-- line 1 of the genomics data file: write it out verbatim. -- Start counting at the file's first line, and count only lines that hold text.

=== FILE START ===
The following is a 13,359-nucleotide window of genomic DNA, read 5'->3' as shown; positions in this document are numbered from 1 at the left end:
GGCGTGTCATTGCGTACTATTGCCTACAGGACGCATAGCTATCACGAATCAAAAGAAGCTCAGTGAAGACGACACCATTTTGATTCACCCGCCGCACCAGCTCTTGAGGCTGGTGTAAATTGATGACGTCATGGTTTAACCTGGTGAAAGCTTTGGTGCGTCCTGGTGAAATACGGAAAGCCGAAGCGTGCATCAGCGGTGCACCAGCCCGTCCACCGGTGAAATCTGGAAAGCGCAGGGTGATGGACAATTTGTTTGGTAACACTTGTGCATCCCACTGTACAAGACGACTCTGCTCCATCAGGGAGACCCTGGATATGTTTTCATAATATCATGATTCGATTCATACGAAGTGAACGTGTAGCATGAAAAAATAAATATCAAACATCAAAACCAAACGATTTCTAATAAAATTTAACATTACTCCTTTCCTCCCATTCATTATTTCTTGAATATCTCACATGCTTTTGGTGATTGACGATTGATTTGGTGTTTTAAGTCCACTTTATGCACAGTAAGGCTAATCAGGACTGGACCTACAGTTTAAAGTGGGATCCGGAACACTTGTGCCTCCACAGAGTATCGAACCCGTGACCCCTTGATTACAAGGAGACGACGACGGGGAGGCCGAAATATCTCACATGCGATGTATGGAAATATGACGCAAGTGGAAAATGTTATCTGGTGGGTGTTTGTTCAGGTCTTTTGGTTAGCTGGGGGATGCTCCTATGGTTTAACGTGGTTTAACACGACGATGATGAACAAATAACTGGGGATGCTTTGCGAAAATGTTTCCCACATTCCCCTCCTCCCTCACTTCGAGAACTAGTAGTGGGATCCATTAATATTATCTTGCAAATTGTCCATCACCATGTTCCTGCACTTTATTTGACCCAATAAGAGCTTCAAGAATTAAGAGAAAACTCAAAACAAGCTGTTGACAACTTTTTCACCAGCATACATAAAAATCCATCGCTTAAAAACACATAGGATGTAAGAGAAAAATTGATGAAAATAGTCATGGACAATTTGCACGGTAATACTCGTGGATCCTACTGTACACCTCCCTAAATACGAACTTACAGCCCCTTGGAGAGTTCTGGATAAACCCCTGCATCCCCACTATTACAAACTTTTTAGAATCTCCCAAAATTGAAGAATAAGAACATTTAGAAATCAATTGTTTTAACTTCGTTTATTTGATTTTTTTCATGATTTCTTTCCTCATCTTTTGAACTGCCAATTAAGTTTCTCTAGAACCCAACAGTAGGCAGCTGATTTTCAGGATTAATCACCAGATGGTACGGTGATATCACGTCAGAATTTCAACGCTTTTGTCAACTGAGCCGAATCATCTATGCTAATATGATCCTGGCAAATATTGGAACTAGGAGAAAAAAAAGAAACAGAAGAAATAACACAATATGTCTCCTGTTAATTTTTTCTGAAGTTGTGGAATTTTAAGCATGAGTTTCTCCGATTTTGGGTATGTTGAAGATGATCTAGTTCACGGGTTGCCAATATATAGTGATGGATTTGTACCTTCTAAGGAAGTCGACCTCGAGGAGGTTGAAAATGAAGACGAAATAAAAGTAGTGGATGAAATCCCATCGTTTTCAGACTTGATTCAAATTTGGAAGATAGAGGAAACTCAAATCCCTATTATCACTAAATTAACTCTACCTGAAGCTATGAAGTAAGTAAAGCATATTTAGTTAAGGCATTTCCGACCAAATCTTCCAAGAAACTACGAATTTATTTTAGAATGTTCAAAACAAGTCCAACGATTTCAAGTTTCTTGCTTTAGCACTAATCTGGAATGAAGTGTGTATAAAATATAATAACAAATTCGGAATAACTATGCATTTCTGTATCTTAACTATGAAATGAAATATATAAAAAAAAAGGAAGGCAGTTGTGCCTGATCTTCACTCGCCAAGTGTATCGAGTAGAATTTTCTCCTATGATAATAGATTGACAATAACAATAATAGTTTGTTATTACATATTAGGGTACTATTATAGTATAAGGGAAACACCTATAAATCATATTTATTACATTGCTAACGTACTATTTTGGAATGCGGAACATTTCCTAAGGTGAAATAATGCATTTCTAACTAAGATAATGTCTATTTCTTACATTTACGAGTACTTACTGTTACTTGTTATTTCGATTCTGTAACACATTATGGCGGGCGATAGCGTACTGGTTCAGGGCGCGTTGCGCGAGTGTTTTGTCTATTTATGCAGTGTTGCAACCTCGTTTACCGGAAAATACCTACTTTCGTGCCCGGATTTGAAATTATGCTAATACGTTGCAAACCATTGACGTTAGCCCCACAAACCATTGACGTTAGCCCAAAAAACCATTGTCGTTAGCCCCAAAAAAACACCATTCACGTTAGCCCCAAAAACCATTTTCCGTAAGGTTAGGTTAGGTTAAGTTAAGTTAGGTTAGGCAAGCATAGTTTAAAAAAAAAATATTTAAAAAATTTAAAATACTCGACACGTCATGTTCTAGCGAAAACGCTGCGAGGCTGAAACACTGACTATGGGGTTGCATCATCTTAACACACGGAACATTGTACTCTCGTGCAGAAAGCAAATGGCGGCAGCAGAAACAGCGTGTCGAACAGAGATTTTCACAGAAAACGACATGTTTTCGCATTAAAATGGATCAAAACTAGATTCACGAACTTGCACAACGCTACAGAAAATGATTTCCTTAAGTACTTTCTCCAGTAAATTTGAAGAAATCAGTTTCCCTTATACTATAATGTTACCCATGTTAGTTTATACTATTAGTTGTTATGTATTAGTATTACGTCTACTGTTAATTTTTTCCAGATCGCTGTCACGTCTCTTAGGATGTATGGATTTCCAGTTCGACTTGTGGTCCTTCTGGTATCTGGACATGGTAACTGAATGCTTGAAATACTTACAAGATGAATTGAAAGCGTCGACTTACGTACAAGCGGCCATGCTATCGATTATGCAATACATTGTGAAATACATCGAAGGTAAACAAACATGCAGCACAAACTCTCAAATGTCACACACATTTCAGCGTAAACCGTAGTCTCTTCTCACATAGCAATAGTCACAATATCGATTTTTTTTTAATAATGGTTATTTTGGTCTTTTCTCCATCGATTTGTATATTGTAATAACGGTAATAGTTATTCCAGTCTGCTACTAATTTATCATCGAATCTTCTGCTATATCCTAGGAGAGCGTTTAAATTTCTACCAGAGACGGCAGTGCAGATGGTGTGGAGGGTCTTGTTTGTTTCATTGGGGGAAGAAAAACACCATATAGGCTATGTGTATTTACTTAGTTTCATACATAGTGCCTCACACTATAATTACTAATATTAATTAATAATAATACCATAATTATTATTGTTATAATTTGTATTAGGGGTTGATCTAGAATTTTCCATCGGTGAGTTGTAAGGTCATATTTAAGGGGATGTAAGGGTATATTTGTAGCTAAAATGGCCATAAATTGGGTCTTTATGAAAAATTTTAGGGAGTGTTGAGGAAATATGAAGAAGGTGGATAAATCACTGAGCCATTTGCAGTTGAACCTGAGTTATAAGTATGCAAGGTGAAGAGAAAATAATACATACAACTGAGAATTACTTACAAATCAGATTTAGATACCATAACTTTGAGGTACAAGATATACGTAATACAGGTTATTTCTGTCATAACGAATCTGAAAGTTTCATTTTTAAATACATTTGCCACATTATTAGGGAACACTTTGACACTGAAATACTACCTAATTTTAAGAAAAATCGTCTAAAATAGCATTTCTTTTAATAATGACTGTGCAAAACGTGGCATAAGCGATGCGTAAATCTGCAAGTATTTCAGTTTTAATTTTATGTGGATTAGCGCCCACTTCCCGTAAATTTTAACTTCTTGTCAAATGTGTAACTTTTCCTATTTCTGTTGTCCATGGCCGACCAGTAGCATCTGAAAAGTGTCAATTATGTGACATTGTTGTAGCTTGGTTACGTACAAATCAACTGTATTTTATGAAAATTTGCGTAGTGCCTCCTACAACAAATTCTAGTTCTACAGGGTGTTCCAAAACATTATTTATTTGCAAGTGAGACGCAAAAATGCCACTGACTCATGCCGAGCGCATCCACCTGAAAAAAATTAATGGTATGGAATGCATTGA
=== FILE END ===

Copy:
The following is a 13,359-nucleotide window of genomic DNA, read 5'->3' as shown; positions in this document are numbered from 1 at the left end: